In searching for topics to write about, I have tried to keep up a mix of topics, both obvious and obscure, feel-good and…well, today’s topic. The DC Jail was a blot on Capitol Hill from shortly after it opened in 1875 until it was finally torn down in the late 70s/early 80s. But what really surprised me was how difficult it was to find out the simplest dates of its existence.
I started with trying to determine the actual opening date. There had been attempts since the mid 1850s to build a new jail, as the old one, the so-called “Blue Jug” had been fouling up Judiciary Square since it opened in 1838, and actually keeping down development in that area of the city. Nonetheless, it had taken until 1875 for the new jail, at 19th and B Streets SE, to open. In spite of being what everyone hoped would be a great step forward in the incarceration of criminals in the District, its opening was announced in exactly two sentences printed in the Evening Star on December 8, 1875:
THE NEW JAIL: Gen. Crocker, the warden of the jail, has commence the transfer of prisoners from the old jail to the new prison, and probably by Saturday evening the “blue jug” will be vacated and all its inmates housed in the new jail. There are at present about two hundred prisoners in the jail.
Almost immediately, however, things started going downhill, and in 1894, the Washington Bee reported that “The United States jail is overcrowded.” Some relief was had when the Lorton complex was built at the beginning of the 20th Century, and in 1926 an addition was added, doubling the number of wings on the jail, but the steady drumbeat of bad news emanating from that corner of the Hill continued through the 20th Century.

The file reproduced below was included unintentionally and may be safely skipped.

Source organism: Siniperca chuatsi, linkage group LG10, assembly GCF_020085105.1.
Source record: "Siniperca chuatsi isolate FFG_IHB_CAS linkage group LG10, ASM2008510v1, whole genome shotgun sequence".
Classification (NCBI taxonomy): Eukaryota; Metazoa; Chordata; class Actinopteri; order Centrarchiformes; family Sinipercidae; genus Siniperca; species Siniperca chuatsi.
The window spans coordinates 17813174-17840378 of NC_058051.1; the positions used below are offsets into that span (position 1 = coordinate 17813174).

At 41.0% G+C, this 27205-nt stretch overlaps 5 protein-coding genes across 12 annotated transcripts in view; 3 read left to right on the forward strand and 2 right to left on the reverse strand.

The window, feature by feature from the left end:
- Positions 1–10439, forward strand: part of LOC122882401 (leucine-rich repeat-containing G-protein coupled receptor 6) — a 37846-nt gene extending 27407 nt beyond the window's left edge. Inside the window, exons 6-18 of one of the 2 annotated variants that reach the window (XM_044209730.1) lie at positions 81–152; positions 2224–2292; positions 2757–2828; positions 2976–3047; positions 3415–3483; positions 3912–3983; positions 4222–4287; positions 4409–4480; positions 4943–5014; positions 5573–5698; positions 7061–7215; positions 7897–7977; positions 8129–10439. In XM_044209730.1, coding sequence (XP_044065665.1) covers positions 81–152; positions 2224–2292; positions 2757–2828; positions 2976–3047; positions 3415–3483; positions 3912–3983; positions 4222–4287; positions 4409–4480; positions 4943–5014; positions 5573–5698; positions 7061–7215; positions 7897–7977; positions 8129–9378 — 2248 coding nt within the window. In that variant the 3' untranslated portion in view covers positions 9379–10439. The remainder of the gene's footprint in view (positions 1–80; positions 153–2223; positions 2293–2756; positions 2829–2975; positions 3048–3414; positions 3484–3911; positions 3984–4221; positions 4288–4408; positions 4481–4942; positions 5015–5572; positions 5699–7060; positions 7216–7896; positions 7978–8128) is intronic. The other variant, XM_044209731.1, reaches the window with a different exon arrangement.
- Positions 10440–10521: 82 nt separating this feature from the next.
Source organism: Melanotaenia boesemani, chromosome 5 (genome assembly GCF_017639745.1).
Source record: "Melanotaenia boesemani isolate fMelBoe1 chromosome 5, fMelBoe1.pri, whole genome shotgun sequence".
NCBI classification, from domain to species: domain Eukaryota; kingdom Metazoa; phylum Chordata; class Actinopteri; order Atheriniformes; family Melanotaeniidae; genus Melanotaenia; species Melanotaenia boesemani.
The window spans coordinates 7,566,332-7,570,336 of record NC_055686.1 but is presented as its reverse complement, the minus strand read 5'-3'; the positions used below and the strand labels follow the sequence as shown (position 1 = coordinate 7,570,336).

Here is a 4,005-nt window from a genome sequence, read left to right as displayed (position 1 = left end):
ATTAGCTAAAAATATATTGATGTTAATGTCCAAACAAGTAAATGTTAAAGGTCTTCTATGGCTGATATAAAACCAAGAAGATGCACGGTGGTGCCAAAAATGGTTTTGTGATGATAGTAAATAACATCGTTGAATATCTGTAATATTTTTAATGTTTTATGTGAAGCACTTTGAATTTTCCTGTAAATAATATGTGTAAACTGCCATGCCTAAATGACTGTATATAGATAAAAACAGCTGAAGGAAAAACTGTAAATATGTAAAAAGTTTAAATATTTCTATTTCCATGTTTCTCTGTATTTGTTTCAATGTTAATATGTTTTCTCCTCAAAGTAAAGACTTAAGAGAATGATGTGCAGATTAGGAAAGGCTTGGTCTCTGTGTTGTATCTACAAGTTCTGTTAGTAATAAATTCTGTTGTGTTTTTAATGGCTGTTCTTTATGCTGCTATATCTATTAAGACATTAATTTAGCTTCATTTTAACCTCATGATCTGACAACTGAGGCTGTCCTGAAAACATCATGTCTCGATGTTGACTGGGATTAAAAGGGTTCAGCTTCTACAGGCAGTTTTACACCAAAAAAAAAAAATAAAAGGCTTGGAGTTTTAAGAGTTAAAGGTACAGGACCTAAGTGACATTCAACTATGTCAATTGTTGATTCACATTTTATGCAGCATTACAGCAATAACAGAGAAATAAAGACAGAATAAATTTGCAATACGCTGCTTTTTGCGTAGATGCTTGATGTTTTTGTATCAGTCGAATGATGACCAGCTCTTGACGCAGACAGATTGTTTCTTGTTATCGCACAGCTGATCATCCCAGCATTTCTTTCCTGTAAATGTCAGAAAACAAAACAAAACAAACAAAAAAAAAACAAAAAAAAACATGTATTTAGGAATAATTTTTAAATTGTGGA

Finally in 1975, ground was broken for a new jail, just south of the old one. It opened a year later, though even as it opened, it was too small for all the inmates housed in DC jails. Because of this, the old jail remained in operation for a few more years, though there was no articles detailing its eventual closing and razing. The best I could determine was that by 1983, the jail was no more.
In some small way, however, the jail remains today. The quarry that had produced the stone to build the jail back in the 1870s was the same that had been responsible for the stones that were used for the Smithsonian castle. The Smithsonian salvaged some of the old stones, and has used them to repair the Castle, as well as to build the Renwick Gate, which marks the entry to the Castle from Independence Avenue.